Fortunately, I had my cell phone and sent out a distress call to my wife, Marilyn. Needless to say, she wasn’t pleased with my carelessness.
Neither was my daughter, Kara, when she found out. She is threatening to sell my bicycle on eBay.
Two years ago, I took a spill on the Fruitport Road bike path, sending me to the emergency room with fractured ribs and a broken shoulder blade. This time my injuries were less severe. But it has caused me to re-evaluate how I bike to work. I need to slow down and enjoy the scenery instead of seeing how fast I can bike to work.
Bicycling is a great way to exercise, especially when your knees no longer allow you to jog, as in my case. But it is also important to remember that it is easy to get hurt if you’re not careful.
The accident also got me to thinking about how we bicyclers need to pay more attention to the rules of the road.
I’m well-prepared for riding in the dark with my lighted safety vest and lights on my bike. But I’ve not always been diligent about following the rules of the road.
Ironically, I received an e-mail recently from an avid biker who is concerned that both bikers and motorists don’t understand all the rules of the road. He suggested that the Tribune do a story on bicycle hand signals and the rules of the road, saying that many people lack an understanding of them. He’s right.
I’ve noticed how angry some motorists can get when there is a biker on the road. Here is a fact: Bicyles are allowed on roadways.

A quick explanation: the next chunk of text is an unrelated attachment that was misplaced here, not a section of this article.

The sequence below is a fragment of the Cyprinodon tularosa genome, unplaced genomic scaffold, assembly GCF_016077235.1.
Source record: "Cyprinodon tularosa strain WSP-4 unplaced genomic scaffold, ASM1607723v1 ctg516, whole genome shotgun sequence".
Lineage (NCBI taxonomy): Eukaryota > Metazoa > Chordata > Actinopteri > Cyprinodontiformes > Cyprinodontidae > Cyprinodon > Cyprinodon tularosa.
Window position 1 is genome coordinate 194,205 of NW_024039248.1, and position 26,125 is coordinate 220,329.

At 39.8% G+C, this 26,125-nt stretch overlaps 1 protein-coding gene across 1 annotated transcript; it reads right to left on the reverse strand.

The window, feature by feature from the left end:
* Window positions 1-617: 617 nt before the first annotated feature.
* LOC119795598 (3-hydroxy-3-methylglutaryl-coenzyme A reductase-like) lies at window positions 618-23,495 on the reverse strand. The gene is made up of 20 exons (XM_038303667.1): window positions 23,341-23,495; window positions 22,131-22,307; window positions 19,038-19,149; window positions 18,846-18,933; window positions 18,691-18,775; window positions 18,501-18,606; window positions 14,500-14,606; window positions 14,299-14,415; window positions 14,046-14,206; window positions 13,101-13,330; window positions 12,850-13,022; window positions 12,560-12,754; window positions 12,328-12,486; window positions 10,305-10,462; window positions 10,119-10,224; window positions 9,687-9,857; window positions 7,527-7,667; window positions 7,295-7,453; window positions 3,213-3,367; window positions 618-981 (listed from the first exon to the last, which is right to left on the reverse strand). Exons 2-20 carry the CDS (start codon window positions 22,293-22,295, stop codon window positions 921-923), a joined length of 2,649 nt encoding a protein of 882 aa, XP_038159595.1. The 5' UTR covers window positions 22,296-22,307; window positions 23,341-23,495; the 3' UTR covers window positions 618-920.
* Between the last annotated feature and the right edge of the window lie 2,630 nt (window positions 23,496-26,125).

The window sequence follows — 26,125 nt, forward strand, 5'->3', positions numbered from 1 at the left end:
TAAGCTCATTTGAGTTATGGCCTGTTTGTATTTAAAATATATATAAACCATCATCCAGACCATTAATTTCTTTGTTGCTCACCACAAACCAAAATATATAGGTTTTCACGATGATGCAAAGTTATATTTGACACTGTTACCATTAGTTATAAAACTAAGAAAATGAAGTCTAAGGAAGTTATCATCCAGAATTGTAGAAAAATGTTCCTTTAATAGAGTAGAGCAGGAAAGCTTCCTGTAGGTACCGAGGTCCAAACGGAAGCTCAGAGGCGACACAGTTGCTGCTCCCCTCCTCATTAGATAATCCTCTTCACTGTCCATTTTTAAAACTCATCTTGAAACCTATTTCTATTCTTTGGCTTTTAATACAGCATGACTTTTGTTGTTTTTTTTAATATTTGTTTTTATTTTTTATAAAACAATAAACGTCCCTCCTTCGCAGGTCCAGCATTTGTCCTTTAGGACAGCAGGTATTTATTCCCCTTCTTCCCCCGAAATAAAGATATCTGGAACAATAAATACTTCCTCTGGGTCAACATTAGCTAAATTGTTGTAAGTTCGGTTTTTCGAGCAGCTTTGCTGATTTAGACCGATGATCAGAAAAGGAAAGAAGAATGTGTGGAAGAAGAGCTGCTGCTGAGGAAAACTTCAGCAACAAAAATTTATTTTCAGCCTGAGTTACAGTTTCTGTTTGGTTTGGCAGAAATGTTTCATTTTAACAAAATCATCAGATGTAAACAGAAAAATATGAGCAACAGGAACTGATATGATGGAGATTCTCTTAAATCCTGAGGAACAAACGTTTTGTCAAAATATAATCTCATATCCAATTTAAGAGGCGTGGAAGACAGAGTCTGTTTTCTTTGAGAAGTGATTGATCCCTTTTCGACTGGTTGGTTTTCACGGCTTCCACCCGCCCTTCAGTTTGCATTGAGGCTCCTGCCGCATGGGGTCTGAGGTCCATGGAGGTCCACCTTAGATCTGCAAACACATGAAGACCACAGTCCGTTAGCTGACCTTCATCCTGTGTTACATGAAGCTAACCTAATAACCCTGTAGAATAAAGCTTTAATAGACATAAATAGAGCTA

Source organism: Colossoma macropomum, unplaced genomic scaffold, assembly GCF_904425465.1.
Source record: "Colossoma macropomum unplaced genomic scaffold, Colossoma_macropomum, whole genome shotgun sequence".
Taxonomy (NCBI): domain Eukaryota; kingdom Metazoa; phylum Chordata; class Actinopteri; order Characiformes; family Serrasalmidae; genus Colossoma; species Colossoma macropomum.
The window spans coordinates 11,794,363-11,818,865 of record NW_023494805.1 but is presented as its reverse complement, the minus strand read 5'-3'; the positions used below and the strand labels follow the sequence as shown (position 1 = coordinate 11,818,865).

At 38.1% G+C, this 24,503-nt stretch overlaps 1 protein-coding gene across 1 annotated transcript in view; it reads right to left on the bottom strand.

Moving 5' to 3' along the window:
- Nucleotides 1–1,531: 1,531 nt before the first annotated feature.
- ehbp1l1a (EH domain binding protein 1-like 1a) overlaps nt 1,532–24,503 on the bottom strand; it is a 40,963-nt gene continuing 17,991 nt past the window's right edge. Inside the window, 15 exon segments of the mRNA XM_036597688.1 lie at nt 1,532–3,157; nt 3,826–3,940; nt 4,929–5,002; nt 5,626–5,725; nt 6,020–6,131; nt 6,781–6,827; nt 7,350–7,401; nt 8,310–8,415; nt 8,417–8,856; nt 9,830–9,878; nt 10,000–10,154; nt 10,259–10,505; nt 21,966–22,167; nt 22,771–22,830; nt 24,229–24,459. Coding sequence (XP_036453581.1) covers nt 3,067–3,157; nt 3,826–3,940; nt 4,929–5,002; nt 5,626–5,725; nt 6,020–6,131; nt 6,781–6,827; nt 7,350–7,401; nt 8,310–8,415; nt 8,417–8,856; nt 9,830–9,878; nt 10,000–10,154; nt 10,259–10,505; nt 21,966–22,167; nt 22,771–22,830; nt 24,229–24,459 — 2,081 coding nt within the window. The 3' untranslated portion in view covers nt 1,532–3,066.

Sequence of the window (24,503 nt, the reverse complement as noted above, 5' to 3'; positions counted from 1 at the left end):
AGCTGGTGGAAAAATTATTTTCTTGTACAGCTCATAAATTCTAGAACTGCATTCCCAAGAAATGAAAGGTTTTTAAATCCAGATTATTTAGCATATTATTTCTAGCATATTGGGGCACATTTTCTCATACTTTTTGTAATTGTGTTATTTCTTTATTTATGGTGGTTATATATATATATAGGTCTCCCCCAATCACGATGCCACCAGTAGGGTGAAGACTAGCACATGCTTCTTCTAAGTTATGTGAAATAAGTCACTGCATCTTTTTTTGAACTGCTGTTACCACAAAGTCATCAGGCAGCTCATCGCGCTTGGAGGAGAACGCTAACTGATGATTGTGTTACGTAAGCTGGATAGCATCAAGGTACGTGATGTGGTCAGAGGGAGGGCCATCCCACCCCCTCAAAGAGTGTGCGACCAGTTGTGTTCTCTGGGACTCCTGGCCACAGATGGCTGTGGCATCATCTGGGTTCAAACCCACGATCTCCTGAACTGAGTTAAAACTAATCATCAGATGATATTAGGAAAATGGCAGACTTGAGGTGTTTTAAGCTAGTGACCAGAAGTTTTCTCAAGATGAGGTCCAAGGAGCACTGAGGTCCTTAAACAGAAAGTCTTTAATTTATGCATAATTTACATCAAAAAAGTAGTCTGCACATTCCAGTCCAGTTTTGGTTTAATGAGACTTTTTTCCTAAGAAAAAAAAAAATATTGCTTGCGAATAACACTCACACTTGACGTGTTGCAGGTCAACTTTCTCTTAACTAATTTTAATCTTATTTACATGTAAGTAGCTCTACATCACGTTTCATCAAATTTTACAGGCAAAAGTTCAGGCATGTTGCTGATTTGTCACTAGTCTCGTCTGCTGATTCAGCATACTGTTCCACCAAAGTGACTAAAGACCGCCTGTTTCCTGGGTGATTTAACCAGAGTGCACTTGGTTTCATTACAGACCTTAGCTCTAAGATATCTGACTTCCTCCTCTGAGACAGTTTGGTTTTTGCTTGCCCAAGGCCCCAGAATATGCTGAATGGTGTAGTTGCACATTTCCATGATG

I’ve also have had a number of people tell me bikers should stay on our many miles of bike paths and not bike on the roads.
That’s not always possible and some bikers (especially road bikers) are just going too fast and would endanger children and walkers using the paths.
The point is that there is room for both.
The e-mailer believes that bad blood exists between bicyclers and drivers because of the few bikers who abuse the term “share the road.” Bicyclers who ride two-to-three abreast on the roads will anger some motorists.
Another problem, he wrote, is that there is a lack of understanding of hand signals by bikers.
“I have observed road bikers to have such subtle hands or finger movements or gestures that only road riders who ride in a group would understand, not the two ton vehicle (driver) who has no idea what they are showing or doing.”
He wrote that there would be a safe and more understanding scenario if everyone knew the rules of the road.
According to the M-bike.org website, Michigan’s laws for using hand signals are oudated. They were enacted for Model-T drivers to signal when making a turn or when applying brakes — not for bicyclers.
The website urges bikers to use the extended right arm signal for right turns, but not the bent arm signal for left turns, as motorists may just be thinking you are waving at them.
The website also said bikers shouldn’t signal when using their brakes. Instead, they should keep both hands on the handlebars.
Yes, there is room for both bicyclist and motorists. We just need to do a better job of sharing the road.